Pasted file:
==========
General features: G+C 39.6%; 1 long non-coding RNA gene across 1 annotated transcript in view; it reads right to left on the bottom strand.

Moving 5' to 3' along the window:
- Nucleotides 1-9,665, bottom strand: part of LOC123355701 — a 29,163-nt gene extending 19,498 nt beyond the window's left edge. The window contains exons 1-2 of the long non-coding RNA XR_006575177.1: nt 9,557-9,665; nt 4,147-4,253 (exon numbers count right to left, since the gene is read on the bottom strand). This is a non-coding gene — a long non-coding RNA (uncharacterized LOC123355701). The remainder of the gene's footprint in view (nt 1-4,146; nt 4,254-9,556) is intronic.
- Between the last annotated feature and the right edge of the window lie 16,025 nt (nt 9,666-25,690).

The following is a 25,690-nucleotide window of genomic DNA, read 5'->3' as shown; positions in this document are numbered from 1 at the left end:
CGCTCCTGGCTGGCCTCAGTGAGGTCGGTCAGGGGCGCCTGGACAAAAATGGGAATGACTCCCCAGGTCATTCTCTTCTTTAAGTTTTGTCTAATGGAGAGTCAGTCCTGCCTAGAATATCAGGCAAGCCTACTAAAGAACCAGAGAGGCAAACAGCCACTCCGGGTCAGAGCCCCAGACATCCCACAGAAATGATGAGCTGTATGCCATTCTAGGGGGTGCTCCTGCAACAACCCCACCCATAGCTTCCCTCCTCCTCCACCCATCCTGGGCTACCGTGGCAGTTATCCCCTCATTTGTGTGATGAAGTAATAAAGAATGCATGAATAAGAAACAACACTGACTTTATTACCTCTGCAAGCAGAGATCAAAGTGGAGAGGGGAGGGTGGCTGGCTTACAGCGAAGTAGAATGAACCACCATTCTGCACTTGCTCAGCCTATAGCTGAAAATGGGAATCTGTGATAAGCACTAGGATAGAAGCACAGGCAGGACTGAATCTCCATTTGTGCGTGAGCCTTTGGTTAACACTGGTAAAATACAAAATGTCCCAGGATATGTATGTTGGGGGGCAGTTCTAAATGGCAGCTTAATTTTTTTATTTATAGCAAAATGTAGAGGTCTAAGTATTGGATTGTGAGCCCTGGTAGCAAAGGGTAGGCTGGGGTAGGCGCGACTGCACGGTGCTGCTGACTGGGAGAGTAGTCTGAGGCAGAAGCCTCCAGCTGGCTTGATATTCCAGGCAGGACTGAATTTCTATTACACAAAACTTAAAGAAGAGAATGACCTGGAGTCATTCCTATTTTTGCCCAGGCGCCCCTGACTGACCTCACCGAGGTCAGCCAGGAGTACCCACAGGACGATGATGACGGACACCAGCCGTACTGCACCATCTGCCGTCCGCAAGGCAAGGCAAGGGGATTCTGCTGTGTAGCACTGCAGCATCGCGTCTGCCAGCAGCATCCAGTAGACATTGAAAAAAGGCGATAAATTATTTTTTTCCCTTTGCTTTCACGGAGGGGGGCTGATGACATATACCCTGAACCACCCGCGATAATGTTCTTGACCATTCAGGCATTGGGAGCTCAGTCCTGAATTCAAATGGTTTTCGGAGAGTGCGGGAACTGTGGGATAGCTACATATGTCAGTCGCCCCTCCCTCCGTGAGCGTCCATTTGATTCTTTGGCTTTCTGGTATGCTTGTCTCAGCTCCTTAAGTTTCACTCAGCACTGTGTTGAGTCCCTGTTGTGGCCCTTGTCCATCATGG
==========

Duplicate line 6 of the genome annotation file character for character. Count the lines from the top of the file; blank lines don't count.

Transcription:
CGCTCCTGGCTGGCCTCAGTGAGGTCGGTCAGGGGCGCCTGGACAAAAATGGGAATGACTCCCCAGGTCATTCTCTTCTTTAAGTTTTGTCTAATGGAGAGTCAGTCCTGCCTAGAATATCAGGCAAGCCTACTAAAGAACCAGAGAGGCAAACAGCCACTCCGGGTCAGAGCCCCAGACATCCCACAGAAATGATGAGCTGTATGCCATTCTAGGGGGTGCTCCTGCAACAACCCCACCCATAGCTTCCCTCCTCCTCCACCCATCCTGGGCTACCGTGGCAGTTATCCCCTCATTTGTGTGATGAAGTAATAAAGAATGCATGAATAAGAAACAACACTGACTTTATTACCTCTGCAAGCAGAGATCAAAGTGGAGAGGGGAGGGTGGCTGGCTTACAGCGAAGTAGAATGAACCACCATTCTGCACTTGCTCAGCCTATAGCTGAAAATGGGAATCTGTGATAAGCACTAGGATAGAAGCACAGGCAGGACTGAATCTCCATTTGTGCGTGAGCCTTTGGTTAACACTGGTAAAATACAAAATGTCCCAGGATATGTATGTTGGGGGGCAGTTCTAAATGGCAGCTTAATTTTTTTATTTATAGCAAAATGTAGAGGTCTAAGTATTGGATTGTGAGCCCTGGTAGCAAAGGGTAGGCTGGGGTAGGCGCGACTGCACGGTGCTGCTGACTGGGAGAGTAGTCTGAGGCAGAAGCCTCCAGCTGGCTTGATATTCCAGGCAGGACTGAATTTCTATTACACAAAACTTAAAGAAGAGAATGACCTGGAGTCATTCCTATTTTTGCCCAGGCGCCCCTGACTGACCTCACCGAGGTCAGCCAGGAGTACCCACAGGACGATGATGACGGACACCAGCCGTACTGCACCATCTGCCGTCCGCAAGGCAAGGCAAGGGGATTCTGCTGTGTAGCACTGCAGCATCGCGTCTGCCAGCAGCATCCAGTAGACATTGAAAAAAGGCGATAAATTATTTTTTTCCCTTTGCTTTCACGGAGGGGGGCTGATGACATATACCCTGAACCACCCGCGATAATGTTCTTGACCATTCAGGCATTGGGAGCTCAGTCCTGAATTCAAATGGTTTTCGGAGAGTGCGGGAACTGTGGGATAGCTACATATGTCAGTCGCCCCTCCCTCCGTGAGCGTCCATTTGATTCTTTGGCTTTCTGGTATGCTTGTCTCAGCTCCTTAAGTTTCACTCAGCACTGTGTTGAGTCCCTGTTGTGGCCCTTGTCCATCATGG